This is a benefit not only for the steady stream of students (undergrad and graduate) and recent graduates all those colleges and universities pump into the workforce regularly, but also because of the broader institutions they support.
My two favorite examples this year are the MIT Comparative Media Studies program and the Berkman Center for Internet & Society at the Harvard Law School. (As an alumnus of neither Harvard nor MIT, I can recommend both impartially).
Somewhat less well-known in tech circles than the Media Lab, the Comparative Media Studies program practices “applied humanism”:
The . . . program is committed to the art of thinking across media forms, theoretical domains, cultural contexts, and historical periods. Both our graduate and undergraduate programs encourage the bridging of theory and practice, as much through course work as through participation in faculty and independent research projects.
Among the projects that the MIT CMS program currently sponsors / hosts:
- The Convergence Culture Consortium
- Learning Games to Go
- Project New Media Literacies
- Singapore-MIT GAMBIT Game Lab
- MIT Center for Future Civic Media
This week (Nov. 16th and 17th, 2007), the Convergence Culture Consortium will be hosting the Futures of Entertainment II conference, which (true to their mission):
brings together key industry players who are shaping these new directions in our culture with academics exploring their implications. This year’s conference will consider developments in advertising, cult media, metrics, measurement, and accounting for audiences, cultural labor and audience relations, and mobile platform development.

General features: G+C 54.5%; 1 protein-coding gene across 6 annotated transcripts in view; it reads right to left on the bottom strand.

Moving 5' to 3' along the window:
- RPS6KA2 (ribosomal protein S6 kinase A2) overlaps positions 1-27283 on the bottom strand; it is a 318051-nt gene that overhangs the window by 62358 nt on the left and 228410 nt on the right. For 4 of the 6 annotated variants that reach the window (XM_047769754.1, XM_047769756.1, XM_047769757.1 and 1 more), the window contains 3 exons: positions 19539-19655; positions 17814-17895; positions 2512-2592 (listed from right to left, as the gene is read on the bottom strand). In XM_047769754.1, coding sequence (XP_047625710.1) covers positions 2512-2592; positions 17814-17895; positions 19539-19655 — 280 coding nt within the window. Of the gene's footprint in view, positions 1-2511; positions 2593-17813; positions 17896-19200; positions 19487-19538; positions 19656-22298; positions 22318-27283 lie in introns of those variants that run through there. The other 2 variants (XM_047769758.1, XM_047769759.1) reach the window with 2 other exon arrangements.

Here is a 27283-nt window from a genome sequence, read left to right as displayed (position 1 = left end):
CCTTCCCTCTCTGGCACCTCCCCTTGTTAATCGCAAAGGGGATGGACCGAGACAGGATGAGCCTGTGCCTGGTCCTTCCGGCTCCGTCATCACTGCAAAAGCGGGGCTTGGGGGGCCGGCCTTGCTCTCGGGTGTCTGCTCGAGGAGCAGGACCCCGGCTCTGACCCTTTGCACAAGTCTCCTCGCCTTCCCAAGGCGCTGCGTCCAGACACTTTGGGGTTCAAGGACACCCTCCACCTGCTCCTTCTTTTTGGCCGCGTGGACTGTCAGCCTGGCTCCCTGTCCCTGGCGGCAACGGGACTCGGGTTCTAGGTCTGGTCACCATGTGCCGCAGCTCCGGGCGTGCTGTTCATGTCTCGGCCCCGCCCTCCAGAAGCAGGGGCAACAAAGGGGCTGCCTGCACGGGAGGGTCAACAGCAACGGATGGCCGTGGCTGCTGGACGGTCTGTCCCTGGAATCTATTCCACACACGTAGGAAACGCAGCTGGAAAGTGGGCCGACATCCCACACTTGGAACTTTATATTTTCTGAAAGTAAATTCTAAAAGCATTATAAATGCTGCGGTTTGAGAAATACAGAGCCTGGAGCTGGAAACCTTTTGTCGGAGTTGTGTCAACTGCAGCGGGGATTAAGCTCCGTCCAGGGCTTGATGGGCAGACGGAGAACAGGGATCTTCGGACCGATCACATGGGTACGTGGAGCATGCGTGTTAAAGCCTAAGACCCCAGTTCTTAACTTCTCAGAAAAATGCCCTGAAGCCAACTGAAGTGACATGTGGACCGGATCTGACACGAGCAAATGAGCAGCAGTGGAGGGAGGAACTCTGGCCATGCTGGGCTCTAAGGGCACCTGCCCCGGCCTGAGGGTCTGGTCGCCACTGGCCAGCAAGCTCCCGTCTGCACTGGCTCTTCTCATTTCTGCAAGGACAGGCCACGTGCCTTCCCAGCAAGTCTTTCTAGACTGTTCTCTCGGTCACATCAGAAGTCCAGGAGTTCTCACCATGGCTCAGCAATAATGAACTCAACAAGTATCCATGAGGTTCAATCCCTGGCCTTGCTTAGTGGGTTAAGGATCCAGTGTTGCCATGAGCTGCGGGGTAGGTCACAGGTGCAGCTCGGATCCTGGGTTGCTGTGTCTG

Check out the full conference schedule for more detail on speakers and subjects. I will be attending and hopefully blogging about much of the conference – though those posts may not appear until the following week due to some vacation time which will take me offline.
Just up the Charles in Harvard Square, the Berkman center focuses on “Internet & Society” in the broad context of the Harvard Law School.
To get a sense of the breadth and depth of the center, just look at:
- The projects linked from their home page, including the Center for Citizen Media, the Citizen Media Law project, the Digital Natives project, and the Internet and Democracy Project, among others)
- Their faculty and fellows, including Yochai Benkler, John Palfrey, Jonathan Zittrain, danah boyd, Dan Gillmor, Doc Searls, Jimmy Wales, and David Weinberger, and that’s just grabbing the names that immediately jump out to me, not to suggest all the others aren’t equally prominent or doing equally fascinating and worthwhile work.
Also be sure to check out (and subscribe to) MediaBerkman, which podcasts / vodcasts many Berkman sponsored events for those not able to make it to Cambridge in person.